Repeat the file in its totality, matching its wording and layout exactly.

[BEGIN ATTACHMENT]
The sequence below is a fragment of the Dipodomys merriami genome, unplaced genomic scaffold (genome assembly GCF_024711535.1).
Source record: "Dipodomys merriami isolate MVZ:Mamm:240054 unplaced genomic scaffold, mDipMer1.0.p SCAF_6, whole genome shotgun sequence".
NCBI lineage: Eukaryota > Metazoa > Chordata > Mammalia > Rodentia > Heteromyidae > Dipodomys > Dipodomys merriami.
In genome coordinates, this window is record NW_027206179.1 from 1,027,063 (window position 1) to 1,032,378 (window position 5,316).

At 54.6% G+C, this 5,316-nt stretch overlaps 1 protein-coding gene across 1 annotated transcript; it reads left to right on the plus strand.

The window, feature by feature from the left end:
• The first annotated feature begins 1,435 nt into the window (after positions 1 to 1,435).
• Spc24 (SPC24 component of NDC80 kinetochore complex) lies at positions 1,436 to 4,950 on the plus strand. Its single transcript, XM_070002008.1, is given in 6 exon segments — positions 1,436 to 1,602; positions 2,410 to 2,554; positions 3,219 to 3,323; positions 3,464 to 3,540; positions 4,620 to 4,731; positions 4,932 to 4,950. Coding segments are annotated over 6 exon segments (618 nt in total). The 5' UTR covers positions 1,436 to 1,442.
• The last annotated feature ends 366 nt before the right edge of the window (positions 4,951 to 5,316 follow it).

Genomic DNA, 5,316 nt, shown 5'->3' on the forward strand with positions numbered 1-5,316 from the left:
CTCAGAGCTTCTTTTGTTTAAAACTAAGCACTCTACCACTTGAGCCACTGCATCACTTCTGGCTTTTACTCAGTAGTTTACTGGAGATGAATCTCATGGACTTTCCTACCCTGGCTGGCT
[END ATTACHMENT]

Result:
The sequence below is a fragment of the Dipodomys merriami genome, unplaced genomic scaffold (genome assembly GCF_024711535.1).
Source record: "Dipodomys merriami isolate MVZ:Mamm:240054 unplaced genomic scaffold, mDipMer1.0.p SCAF_6, whole genome shotgun sequence".
NCBI lineage: Eukaryota > Metazoa > Chordata > Mammalia > Rodentia > Heteromyidae > Dipodomys > Dipodomys merriami.
In genome coordinates, this window is record NW_027206179.1 from 1,027,063 (window position 1) to 1,032,378 (window position 5,316).

At 54.6% G+C, this 5,316-nt stretch overlaps 1 protein-coding gene across 1 annotated transcript; it reads left to right on the plus strand.

The window, feature by feature from the left end:
• The first annotated feature begins 1,435 nt into the window (after positions 1 to 1,435).
• Spc24 (SPC24 component of NDC80 kinetochore complex) lies at positions 1,436 to 4,950 on the plus strand. Its single transcript, XM_070002008.1, is given in 6 exon segments — positions 1,436 to 1,602; positions 2,410 to 2,554; positions 3,219 to 3,323; positions 3,464 to 3,540; positions 4,620 to 4,731; positions 4,932 to 4,950. Coding segments are annotated over 6 exon segments (618 nt in total). The 5' UTR covers positions 1,436 to 1,442.
• The last annotated feature ends 366 nt before the right edge of the window (positions 4,951 to 5,316 follow it).

Genomic DNA, 5,316 nt, shown 5'->3' on the forward strand with positions numbered 1-5,316 from the left:
CTCAGAGCTTCTTTTGTTTAAAACTAAGCACTCTACCACTTGAGCCACTGCATCACTTCTGGCTTTTACTCAGTAGTTTACTGGAGATGAATCTCATGGACTTTCCTACCCTGGCTGGCT